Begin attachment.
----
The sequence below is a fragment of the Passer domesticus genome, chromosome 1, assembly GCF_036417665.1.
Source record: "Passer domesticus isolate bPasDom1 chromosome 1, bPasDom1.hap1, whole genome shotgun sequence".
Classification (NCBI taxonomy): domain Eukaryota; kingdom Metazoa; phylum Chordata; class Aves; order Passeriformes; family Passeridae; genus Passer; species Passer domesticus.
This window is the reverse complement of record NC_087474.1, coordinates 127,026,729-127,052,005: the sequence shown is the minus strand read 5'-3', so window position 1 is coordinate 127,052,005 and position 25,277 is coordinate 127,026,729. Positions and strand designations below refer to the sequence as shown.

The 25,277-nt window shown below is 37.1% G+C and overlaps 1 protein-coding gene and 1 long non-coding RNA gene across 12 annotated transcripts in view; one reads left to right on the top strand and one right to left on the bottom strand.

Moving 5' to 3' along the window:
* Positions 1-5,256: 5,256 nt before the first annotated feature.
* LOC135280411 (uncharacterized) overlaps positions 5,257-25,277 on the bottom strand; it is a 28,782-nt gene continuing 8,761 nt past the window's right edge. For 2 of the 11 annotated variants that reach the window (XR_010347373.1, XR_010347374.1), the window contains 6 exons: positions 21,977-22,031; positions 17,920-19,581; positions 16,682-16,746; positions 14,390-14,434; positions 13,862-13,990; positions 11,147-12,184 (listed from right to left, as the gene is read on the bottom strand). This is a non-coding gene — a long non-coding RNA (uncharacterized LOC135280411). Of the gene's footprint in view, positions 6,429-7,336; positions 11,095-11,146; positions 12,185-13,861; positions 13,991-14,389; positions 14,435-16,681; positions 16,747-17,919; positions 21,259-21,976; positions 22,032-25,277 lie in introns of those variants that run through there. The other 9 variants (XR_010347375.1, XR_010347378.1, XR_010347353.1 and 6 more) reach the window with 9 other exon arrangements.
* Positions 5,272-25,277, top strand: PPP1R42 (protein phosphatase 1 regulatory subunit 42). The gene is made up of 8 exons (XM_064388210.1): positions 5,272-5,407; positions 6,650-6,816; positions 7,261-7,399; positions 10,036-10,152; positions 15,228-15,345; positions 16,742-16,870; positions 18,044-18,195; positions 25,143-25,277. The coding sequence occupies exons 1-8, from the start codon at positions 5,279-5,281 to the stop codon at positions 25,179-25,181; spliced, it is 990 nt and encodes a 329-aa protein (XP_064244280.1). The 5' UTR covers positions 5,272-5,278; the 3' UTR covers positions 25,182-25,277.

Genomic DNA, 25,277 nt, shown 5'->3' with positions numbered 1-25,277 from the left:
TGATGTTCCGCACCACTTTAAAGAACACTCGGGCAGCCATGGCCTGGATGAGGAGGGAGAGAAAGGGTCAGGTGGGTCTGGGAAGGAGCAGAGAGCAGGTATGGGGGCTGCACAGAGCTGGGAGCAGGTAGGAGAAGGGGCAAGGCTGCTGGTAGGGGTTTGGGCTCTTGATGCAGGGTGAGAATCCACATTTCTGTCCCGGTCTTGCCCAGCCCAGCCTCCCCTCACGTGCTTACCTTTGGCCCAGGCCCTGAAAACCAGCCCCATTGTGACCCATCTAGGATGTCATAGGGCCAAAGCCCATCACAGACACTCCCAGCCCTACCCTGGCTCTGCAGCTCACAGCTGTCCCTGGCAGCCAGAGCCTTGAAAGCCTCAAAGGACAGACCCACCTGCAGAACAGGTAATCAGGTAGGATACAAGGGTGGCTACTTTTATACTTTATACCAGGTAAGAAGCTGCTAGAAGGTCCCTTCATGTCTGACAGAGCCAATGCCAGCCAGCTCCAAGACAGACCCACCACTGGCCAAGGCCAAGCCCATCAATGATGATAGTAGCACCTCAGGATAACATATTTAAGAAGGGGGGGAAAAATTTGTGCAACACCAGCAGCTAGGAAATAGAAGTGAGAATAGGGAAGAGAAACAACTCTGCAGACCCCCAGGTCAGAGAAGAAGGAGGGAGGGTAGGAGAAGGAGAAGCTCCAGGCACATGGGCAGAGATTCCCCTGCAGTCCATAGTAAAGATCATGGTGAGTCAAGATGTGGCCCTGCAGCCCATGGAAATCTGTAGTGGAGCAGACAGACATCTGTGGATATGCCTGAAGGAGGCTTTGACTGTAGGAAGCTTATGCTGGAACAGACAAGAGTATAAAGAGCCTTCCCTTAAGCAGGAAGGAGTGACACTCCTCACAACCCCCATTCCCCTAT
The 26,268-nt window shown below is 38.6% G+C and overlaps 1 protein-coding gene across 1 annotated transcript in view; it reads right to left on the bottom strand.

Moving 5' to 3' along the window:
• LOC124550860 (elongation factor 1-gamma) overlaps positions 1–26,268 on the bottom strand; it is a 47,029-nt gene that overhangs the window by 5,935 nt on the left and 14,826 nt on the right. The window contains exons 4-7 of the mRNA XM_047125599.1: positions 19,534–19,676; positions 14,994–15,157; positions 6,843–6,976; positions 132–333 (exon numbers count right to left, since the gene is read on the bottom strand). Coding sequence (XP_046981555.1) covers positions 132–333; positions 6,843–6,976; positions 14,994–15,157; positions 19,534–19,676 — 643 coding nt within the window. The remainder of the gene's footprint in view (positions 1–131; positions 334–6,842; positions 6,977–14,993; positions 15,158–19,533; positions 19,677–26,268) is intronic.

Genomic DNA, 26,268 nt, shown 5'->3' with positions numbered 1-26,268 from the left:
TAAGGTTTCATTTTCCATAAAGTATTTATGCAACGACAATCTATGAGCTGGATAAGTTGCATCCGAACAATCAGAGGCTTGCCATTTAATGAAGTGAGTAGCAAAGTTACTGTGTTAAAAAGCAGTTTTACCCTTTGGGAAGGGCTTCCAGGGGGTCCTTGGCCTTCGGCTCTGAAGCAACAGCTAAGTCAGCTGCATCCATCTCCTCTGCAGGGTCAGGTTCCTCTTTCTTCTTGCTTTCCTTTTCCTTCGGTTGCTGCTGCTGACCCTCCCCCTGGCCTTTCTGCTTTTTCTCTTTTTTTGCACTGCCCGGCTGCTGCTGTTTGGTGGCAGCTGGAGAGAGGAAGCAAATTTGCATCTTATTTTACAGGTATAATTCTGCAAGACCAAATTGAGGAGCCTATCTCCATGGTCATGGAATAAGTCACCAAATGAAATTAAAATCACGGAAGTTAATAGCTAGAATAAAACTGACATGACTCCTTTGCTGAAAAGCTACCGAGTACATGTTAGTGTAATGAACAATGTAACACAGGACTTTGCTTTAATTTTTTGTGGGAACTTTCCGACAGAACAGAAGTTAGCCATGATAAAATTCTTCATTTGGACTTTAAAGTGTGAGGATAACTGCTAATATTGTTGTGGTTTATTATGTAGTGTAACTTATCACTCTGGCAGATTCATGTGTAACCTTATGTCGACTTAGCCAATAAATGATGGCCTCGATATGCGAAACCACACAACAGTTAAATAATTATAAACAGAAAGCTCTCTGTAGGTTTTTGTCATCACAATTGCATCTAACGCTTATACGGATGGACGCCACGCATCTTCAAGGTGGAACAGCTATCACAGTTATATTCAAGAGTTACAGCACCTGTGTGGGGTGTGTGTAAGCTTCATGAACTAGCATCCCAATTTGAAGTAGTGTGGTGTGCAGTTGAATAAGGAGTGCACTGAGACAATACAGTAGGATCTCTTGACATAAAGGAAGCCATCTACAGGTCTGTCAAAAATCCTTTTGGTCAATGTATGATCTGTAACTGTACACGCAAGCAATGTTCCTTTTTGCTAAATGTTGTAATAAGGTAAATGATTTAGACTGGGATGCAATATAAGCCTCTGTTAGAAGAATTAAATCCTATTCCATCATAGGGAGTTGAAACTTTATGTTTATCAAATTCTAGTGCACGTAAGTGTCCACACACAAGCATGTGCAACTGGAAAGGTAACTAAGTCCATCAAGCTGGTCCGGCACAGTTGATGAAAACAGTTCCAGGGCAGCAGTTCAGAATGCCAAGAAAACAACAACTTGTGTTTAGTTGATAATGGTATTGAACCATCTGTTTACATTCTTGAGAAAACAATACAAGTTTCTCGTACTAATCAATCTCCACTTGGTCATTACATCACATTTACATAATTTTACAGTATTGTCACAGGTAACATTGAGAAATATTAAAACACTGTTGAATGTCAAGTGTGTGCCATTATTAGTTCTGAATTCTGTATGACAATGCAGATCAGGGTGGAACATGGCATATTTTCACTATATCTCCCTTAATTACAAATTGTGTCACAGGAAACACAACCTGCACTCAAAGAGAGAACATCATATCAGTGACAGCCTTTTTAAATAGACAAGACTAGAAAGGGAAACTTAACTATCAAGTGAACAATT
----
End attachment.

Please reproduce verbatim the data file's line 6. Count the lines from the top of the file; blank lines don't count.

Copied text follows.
Moving 5' to 3' along the window: